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Sleep: Bedtime Resistance

(En español, presione aquí)

 What is bedtime resistance or refusal?
 What is the cause?
 How can I end bedtime refusal?
 When should I call my child's healthcare provider?

Sleep Diary: Chart
Sleep Diary: ChartClick here to view a full size picture.

What is bedtime resistance or refusal?

This handout applies to children who are over 2 years old and sleep in a bed (rather than a crib) and refuse to go to bed or stay in the bedroom. Often, they go to sleep while watching TV with a parent or they sleep in the parents' bed. In a milder form of bedtime refusal, a child stays in his bedroom but delays bedtime with ongoing questions, unreasonable requests, protests, crying, or temper tantrums. Such children are often tired in the morning and have to be awakened when it is time to get up.

What is the cause?

If the child occasionally comes to the parents' bed because he is frightened or not feeling well, he should be supported. However, if the child postpones bedtime or tries to share your bed every night, he is taking advantage of your good nature. These are unreasonable attempts to test the limits, not fears.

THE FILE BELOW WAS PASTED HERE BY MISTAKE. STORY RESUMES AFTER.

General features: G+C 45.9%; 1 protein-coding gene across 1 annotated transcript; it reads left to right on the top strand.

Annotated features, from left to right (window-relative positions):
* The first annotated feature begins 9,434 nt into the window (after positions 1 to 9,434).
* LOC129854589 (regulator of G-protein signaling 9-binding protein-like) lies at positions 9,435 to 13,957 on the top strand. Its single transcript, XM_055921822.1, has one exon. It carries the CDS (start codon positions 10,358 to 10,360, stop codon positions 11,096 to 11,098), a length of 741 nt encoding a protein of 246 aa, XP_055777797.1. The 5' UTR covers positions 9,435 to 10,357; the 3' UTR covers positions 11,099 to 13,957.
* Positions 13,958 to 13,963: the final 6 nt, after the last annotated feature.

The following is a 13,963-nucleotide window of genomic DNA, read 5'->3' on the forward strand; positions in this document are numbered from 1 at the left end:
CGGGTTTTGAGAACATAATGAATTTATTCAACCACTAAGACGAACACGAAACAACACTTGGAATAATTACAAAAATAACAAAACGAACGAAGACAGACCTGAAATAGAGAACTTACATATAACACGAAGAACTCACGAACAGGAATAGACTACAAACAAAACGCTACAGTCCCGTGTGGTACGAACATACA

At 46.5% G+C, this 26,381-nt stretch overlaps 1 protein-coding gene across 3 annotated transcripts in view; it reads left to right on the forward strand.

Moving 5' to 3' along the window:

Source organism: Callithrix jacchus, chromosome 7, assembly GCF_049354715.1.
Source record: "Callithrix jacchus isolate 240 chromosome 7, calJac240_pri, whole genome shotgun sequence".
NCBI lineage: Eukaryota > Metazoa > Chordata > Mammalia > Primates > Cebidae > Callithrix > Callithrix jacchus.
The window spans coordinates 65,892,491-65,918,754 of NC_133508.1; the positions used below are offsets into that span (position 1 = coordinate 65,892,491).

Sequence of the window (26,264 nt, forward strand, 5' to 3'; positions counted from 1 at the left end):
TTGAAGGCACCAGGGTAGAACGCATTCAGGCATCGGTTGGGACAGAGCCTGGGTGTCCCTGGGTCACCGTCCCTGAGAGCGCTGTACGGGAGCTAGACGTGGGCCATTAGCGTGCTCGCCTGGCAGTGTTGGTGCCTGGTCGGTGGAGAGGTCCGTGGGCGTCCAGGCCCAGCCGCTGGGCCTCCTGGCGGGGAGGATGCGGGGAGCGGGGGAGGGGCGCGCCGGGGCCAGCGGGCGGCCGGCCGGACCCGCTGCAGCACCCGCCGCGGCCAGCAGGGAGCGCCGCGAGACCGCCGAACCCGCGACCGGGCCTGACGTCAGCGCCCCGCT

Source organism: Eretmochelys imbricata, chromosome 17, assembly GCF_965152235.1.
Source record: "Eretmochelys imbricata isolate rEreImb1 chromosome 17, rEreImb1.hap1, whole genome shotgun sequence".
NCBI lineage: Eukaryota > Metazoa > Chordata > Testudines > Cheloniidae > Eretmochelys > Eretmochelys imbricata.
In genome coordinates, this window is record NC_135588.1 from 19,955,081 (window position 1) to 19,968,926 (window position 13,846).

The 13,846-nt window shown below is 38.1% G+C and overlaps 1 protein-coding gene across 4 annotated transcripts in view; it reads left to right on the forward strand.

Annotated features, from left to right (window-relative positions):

How can I end bedtime refusal?

These recommendations apply to children who are manipulative at bedtime, not fearful.

When should I call my child's healthcare provider?

Call during office hours if:

healthinformatics info

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Last Modified: 2009-08-13

Last Reviewed: 2012-05-14

Website Updated: March 2014

Written by Barton D. Schmitt, MD, author of “My Child Is Sick,” American Academy of Pediatrics Books.
Published by RelayHealth. © 2014 RelayHealth and/or one of its affiliates. All Rights Reserved.

This content is reviewed periodically and is subject to change as new health information becomes available. The information is intended to inform and educate and is not a replacement for medical evaluation, advice, diagnosis or treatment by a healthcare professional.


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